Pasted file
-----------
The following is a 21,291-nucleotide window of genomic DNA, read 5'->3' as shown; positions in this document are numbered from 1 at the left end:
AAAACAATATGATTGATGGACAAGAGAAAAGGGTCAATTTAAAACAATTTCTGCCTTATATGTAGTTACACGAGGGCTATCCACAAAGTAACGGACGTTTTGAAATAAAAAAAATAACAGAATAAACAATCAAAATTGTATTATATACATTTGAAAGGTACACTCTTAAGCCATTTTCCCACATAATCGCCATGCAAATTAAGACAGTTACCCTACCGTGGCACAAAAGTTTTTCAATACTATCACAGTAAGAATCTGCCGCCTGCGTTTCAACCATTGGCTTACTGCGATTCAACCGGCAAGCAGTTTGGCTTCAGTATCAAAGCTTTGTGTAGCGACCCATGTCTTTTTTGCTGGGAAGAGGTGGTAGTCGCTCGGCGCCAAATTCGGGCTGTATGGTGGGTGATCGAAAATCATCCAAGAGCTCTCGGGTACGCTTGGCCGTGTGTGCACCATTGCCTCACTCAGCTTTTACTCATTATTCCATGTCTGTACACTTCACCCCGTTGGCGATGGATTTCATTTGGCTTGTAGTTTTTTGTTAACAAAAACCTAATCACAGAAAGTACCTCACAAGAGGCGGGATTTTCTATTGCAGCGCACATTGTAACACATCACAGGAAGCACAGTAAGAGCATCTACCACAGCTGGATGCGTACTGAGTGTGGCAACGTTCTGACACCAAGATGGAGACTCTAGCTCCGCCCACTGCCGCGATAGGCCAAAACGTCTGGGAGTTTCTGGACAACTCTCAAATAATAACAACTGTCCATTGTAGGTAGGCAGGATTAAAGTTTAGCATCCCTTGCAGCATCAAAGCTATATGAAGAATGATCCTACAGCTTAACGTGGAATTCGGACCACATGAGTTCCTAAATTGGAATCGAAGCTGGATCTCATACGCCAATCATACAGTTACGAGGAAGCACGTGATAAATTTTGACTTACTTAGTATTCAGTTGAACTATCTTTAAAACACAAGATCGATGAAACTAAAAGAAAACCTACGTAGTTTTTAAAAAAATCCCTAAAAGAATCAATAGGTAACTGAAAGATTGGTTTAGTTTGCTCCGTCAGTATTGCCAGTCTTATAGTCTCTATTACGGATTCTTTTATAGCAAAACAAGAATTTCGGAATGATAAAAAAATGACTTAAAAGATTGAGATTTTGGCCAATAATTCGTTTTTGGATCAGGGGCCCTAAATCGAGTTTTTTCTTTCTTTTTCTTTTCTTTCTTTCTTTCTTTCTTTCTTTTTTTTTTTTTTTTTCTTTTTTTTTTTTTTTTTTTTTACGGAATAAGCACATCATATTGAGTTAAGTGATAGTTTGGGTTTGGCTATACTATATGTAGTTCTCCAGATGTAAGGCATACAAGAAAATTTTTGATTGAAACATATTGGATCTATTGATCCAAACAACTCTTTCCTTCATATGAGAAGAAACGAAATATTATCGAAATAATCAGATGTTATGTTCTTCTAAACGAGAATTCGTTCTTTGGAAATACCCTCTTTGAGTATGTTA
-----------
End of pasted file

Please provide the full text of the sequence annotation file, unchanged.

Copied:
The following is a 21,291-nucleotide window of genomic DNA, read 5'->3' as shown; positions in this document are numbered from 1 at the left end:
AAAACAATATGATTGATGGACAAGAGAAAAGGGTCAATTTAAAACAATTTCTGCCTTATATGTAGTTACACGAGGGCTATCCACAAAGTAACGGACGTTTTGAAATAAAAAAAATAACAGAATAAACAATCAAAATTGTATTATATACATTTGAAAGGTACACTCTTAAGCCATTTTCCCACATAATCGCCATGCAAATTAAGACAGTTACCCTACCGTGGCACAAAAGTTTTTCAATACTATCACAGTAAGAATCTGCCGCCTGCGTTTCAACCATTGGCTTACTGCGATTCAACCGGCAAGCAGTTTGGCTTCAGTATCAAAGCTTTGTGTAGCGACCCATGTCTTTTTTGCTGGGAAGAGGTGGTAGTCGCTCGGCGCCAAATTCGGGCTGTATGGTGGGTGATCGAAAATCATCCAAGAGCTCTCGGGTACGCTTGGCCGTGTGTGCACCATTGCCTCACTCAGCTTTTACTCATTATTCCATGTCTGTACACTTCACCCCGTTGGCGATGGATTTCATTTGGCTTGTAGTTTTTTGTTAACAAAAACCTAATCACAGAAAGTACCTCACAAGAGGCGGGATTTTCTATTGCAGCGCACATTGTAACACATCACAGGAAGCACAGTAAGAGCATCTACCACAGCTGGATGCGTACTGAGTGTGGCAACGTTCTGACACCAAGATGGAGACTCTAGCTCCGCCCACTGCCGCGATAGGCCAAAACGTCTGGGAGTTTCTGGACAACTCTCAAATAATAACAACTGTCCATTGTAGGTAGGCAGGATTAAAGTTTAGCATCCCTTGCAGCATCAAAGCTATATGAAGAATGATCCTACAGCTTAACGTGGAATTCGGACCACATGAGTTCCTAAATTGGAATCGAAGCTGGATCTCATACGCCAATCATACAGTTACGAGGAAGCACGTGATAAATTTTGACTTACTTAGTATTCAGTTGAACTATCTTTAAAACACAAGATCGATGAAACTAAAAGAAAACCTACGTAGTTTTTAAAAAAATCCCTAAAAGAATCAATAGGTAACTGAAAGATTGGTTTAGTTTGCTCCGTCAGTATTGCCAGTCTTATAGTCTCTATTACGGATTCTTTTATAGCAAAACAAGAATTTCGGAATGATAAAAAAATGACTTAAAAGATTGAGATTTTGGCCAATAATTCGTTTTTGGATCAGGGGCCCTAAATCGAGTTTTTTCTTTCTTTTTCTTTTCTTTCTTTCTTTCTTTCTTTCTTTTTTTTTTTTTTTTTCTTTTTTTTTTTTTTTTTTTTTACGGAATAAGCACATCATATTGAGTTAAGTGATAGTTTGGGTTTGGCTATACTATATGTAGTTCTCCAGATGTAAGGCATACAAGAAAATTTTTGATTGAAACATATTGGATCTATTGATCCAAACAACTCTTTCCTTCATATGAGAAGAAACGAAATATTATCGAAATAATCAGATGTTATGTTCTTCTAAACGAGAATTCGTTCTTTGGAAATACCCTCTTTGAGTATGTTA